Grams v. Grams

Annotate this Case

789 S.W.2d 846 (1990)

Gary Michael GRAMS, Appellant, v. Joanne Francis GRAMS, Respondent.

Nos. 56588, 56600.

Missouri Court of Appeals, Eastern District, Division Four.

May 9, 1990.

*847 Donald E. Heck, Clayton, for appellant.

Michael C. Walther, Walther and Roberts, P.C., St. Louis, for respondent.

HAMILTON, Presiding Judge.

On March 21, 1989, the St. Louis County Circuit Court dissolved the marriage of Gary Grams (hereinafter Husband) and Joanne Grams (hereinafter Wife) following a dissolution hearing. The trial court awarded primary custody of the children, *848 the marital home, a van, the furniture then remaining in the marital home, and any bank accounts in his own name to Husband. Wife received temporary custody of the children as outlined in the decree, an award of $25,000 for her interest in the marital home, the marital furniture then in her possession, any bank accounts in her name, and maintenance of $200 a month. Both Husband and Wife appeal. We affirm.

Husband and Wife married August 10, 1973. The couple had three children: Gina, Nicole, and Brian, age twelve, nine, and five, respectively, at the time of dissolution. During the marriage, Husband worked full-time during the day. At the time of the trial, he was a branch manager for Thompson Supply, earning approximately $25,000 a year. Wife worked part-time at night in the food-service industry. Wife's annual income during the marriage was approximately $7000 to $7500. Wife testified that she wanted to work full time, but Husband disapproved of her doing so. At the time of the dissolution hearing, she had no income.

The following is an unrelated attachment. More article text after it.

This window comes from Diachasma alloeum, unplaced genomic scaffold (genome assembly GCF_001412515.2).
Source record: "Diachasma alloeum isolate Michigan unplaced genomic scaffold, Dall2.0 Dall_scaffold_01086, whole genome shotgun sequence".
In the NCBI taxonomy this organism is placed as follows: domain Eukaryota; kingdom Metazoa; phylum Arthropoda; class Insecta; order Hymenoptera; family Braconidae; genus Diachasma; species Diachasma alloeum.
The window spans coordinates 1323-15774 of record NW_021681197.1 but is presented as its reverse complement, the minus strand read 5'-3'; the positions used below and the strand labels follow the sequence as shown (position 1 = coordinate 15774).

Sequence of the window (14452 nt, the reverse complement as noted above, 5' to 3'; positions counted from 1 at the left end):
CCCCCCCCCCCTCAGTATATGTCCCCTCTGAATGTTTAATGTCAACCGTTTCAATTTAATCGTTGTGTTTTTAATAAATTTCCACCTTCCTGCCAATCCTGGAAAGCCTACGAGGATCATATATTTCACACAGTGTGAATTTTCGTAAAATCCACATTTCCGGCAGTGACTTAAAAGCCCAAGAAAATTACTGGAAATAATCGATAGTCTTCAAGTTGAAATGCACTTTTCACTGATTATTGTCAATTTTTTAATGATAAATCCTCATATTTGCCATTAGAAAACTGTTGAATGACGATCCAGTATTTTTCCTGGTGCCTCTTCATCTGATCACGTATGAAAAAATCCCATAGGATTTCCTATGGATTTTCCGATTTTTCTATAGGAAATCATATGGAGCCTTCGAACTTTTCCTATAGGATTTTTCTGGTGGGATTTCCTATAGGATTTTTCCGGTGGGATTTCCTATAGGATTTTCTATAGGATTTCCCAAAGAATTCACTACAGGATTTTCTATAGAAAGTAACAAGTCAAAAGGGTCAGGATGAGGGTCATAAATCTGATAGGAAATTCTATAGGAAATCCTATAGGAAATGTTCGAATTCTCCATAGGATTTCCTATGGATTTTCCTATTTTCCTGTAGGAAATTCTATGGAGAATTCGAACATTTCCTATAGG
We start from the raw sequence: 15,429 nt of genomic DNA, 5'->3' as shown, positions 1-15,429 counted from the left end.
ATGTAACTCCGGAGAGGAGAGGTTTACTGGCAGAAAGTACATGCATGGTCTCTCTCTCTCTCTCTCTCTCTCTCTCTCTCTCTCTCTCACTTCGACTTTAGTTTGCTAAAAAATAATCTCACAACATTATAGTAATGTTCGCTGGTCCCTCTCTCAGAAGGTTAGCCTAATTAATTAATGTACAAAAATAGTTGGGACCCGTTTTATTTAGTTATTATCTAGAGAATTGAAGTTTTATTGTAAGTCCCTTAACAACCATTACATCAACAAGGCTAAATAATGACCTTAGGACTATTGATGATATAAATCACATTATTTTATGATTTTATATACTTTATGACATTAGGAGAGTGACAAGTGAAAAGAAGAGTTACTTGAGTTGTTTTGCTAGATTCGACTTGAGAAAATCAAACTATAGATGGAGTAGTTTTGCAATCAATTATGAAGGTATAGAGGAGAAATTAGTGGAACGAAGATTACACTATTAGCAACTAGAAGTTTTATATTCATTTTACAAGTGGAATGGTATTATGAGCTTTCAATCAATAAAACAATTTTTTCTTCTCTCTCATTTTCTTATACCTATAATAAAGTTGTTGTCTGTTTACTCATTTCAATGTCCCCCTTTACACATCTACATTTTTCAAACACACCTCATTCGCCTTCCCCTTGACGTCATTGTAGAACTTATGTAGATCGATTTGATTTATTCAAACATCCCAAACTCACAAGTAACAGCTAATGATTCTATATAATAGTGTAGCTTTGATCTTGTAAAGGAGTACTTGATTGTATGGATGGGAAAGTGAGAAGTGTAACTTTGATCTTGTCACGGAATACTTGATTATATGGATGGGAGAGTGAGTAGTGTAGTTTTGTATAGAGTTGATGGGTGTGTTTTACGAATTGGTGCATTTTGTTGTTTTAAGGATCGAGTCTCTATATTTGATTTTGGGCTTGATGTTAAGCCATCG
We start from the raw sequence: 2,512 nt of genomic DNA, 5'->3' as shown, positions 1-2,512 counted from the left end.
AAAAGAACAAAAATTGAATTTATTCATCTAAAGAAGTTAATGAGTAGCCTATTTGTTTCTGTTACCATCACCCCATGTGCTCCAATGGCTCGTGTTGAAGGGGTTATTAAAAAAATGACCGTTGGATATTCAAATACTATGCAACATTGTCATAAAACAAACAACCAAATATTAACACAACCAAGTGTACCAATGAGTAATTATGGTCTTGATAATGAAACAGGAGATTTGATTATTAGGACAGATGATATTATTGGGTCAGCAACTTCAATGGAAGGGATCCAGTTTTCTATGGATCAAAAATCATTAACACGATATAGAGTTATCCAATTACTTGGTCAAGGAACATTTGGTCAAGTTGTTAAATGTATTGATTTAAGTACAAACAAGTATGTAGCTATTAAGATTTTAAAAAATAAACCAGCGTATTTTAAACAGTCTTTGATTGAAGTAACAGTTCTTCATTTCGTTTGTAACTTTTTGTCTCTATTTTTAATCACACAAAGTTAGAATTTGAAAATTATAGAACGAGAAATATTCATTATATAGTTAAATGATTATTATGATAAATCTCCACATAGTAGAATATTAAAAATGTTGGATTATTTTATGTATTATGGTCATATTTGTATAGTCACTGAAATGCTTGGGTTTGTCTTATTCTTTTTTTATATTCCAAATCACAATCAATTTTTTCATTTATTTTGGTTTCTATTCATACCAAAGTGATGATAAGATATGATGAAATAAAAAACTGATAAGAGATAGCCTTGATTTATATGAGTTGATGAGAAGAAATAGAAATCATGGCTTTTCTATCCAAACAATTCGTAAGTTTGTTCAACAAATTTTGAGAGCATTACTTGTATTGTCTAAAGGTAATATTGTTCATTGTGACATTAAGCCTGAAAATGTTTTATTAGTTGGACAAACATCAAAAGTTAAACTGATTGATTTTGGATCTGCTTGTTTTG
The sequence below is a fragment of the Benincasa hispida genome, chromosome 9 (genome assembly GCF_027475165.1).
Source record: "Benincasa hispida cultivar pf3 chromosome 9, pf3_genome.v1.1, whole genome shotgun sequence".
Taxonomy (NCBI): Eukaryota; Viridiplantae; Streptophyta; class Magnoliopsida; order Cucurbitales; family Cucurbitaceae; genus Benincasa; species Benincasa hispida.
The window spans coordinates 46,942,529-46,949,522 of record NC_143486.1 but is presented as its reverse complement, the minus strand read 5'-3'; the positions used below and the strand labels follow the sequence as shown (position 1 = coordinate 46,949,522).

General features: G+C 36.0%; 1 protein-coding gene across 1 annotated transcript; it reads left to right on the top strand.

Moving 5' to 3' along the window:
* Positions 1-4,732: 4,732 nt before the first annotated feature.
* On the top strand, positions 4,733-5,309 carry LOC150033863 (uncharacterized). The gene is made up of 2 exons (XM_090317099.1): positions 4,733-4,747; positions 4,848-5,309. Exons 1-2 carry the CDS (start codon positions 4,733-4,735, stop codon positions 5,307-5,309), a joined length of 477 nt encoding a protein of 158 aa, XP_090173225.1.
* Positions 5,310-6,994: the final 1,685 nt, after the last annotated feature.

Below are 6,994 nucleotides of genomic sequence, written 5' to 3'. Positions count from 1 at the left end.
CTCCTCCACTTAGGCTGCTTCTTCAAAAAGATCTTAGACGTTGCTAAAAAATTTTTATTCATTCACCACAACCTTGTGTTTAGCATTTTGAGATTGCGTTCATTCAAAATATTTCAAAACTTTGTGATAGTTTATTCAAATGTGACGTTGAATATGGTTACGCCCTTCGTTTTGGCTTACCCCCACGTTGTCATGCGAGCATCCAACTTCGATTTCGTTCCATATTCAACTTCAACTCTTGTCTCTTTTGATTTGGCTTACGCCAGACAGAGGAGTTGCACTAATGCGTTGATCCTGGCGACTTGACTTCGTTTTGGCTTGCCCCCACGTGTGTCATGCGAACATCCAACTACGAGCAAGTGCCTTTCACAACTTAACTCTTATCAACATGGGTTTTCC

Husband filed a petition for dissolution of marriage on June 3, 1986. Both parties had engaged in marital misconduct. Wife left St. Louis that same month to take a job in Chicago as an assistant to Bill Duggan (hereinafter Duggan), a general contractor whom she had met in March, 1986. After a few weeks, Wife returned to the marital home and lived there until March, 1987.

In a pendente lite order dated November 24, 1986, the trial court ordered Husband to pay expenses associated with child support and to pay Wife's automobile insurance premium. Wife was awarded neither child support nor maintenance. In a second pendente lite order dated May 22, 1987, the trial court awarded Wife $200 per month child support. Husband and Wife divided custody equally for alternating weeks. Husband's responsibility for Wife's automobile insurance continued.

Wife worked in Chicago for Duggan during the weeks she did not have custody of the children. She earned no wages in 1987 or 1988. Duggan paid her rent in St. Louis, her utilities, the cost of transportation between St. Louis and Chicago, and provided her spending money. She testified she had not looked for a job in the last two years. She did, however, express interest in studying interior decorating.